You mention that the Crimean War was unique in that it was the first modern war but with touches of traditional chivalry. You stress the importance of the Press and public opinion in the build up to the war and in its aftermath: what was new here?
The American Civil War is often said to be the ‘first modern war’ but in fact it was the Crimean War in which many of the means of industrialized fighting (steamships, telegraphs, modern rifles) were first used. It was the first war to be photographed and the first ‘newspaper war’ with reporters such as William Russell of The Times sending despatches directly from the war-zone. Reports of the fighting and the suffering of the soldiers as a result of the war’s mismanagement by the British leaders, in particular, appeared quickly in the press, because of the telegraph, and this involved the public in the war in a way not seen before. For the first time in British history, public opinion became an active military factor during the Crimean War.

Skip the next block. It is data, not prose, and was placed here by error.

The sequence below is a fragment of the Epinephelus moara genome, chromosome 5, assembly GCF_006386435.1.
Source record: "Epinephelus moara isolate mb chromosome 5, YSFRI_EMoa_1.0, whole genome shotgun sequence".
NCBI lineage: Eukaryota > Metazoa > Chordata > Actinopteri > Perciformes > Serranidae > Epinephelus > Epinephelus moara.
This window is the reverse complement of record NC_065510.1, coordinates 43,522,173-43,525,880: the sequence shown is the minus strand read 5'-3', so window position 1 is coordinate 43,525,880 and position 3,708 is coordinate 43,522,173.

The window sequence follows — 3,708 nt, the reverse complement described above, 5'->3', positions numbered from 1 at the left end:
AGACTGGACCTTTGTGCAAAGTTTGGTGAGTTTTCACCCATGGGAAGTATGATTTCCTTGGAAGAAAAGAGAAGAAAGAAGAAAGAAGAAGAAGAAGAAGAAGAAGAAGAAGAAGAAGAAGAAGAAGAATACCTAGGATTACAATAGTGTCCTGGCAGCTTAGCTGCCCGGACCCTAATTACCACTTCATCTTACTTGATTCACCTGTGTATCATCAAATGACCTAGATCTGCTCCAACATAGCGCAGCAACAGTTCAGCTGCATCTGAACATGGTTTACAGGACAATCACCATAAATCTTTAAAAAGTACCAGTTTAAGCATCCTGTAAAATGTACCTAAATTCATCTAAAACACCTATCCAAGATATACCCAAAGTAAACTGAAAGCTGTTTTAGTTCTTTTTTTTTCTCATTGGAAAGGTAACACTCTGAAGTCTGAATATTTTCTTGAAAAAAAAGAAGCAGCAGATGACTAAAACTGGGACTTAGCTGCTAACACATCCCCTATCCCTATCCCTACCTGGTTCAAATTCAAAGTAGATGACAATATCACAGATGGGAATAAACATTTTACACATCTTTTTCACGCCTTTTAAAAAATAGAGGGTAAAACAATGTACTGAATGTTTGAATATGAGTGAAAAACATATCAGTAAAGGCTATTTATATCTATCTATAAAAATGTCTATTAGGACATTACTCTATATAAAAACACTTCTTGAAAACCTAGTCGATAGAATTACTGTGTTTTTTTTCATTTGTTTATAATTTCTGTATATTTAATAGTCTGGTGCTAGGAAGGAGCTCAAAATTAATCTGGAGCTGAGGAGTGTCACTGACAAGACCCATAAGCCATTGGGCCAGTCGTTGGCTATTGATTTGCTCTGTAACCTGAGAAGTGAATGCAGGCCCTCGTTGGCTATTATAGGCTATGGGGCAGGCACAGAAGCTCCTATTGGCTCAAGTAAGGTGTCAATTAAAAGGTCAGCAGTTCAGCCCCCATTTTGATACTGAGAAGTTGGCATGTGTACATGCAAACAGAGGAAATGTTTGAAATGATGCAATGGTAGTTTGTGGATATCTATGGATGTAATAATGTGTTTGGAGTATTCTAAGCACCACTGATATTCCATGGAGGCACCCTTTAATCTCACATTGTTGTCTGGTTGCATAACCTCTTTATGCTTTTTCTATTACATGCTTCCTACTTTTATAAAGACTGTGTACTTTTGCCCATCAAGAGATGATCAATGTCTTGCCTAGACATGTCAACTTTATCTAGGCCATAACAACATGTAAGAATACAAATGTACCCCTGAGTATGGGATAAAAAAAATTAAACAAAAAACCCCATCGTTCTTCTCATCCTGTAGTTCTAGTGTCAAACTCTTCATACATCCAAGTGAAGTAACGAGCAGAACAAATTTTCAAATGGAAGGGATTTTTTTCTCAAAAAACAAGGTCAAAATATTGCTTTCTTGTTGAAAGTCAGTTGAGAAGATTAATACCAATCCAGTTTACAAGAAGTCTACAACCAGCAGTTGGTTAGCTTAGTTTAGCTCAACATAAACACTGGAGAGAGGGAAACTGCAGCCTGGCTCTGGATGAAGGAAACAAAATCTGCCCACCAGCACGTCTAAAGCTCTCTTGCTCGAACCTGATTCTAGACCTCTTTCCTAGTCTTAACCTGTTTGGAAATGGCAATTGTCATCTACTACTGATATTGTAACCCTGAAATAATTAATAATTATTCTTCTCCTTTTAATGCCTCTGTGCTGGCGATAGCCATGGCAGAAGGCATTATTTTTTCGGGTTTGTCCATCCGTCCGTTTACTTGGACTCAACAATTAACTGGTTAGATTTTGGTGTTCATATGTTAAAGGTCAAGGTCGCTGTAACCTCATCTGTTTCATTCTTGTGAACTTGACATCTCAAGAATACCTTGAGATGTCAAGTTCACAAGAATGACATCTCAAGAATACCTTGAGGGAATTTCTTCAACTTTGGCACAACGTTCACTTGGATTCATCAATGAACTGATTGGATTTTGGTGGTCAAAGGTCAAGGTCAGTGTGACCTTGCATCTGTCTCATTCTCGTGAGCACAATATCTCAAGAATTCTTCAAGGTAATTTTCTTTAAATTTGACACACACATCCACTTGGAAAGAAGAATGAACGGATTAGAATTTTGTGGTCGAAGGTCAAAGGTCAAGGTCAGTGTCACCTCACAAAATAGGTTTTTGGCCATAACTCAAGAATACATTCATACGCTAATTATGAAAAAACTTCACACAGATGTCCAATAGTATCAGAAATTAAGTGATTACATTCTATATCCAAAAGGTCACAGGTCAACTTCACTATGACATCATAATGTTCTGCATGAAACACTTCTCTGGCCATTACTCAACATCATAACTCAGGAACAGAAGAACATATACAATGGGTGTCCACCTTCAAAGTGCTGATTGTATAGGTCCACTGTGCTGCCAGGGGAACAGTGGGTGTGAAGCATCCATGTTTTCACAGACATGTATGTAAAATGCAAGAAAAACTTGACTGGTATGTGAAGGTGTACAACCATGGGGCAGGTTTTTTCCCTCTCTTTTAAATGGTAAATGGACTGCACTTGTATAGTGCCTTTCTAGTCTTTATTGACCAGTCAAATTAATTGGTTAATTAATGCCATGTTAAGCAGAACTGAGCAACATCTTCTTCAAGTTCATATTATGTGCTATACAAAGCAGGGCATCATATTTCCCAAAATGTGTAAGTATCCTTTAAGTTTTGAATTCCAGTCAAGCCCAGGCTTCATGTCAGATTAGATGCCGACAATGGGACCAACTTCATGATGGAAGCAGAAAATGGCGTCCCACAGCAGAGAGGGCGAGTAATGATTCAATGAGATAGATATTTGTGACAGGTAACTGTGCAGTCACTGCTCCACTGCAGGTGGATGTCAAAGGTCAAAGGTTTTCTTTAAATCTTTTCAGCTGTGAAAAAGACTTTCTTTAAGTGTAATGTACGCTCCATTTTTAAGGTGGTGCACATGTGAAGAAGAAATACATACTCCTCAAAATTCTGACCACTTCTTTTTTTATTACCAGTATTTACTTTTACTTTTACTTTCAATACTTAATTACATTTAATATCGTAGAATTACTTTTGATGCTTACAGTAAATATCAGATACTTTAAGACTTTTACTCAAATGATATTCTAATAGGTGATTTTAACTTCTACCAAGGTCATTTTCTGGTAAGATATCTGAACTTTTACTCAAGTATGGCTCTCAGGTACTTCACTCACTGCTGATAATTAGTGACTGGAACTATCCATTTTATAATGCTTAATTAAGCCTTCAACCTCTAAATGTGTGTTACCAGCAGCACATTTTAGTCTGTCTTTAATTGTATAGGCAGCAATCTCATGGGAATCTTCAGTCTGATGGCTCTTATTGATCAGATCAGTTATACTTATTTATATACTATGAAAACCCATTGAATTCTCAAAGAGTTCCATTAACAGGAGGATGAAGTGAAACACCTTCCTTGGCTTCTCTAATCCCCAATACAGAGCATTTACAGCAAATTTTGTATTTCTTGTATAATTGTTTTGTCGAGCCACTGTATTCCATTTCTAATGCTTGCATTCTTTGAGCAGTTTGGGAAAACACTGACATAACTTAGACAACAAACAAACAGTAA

You portray the French army as much more efficient and disciplined than the British army. Why was this?
Generally yes. The French army had more recent experience of war – in Algeria during the 1830s. Its infantry – led by the Zouaves – was probably the best in the world at that time. It was a citizens’ army – the product of the Revolution and Napoleon’s reforms – with a solid professional corps of officers that had been trained in the écoles militaires. The British army was a class army – officers purchased their commissions and came mainly from the aristocracy. There was a much wider social gap between the officers and men in the British army compared to the French. In the French army officers and men lived and ate together in their regiments – they shared canteens, even tents, whereas the British officers lived well apart from their men. Many of the British soldiers in the Crimea had been recruited from the poor – victims of the Irish famine or the unemployed who ‘took the shilling’ from recruiting officers at fairgrounds and in pubs. Drunkenness and insubordination was a massive problem in the British army – less so in the French.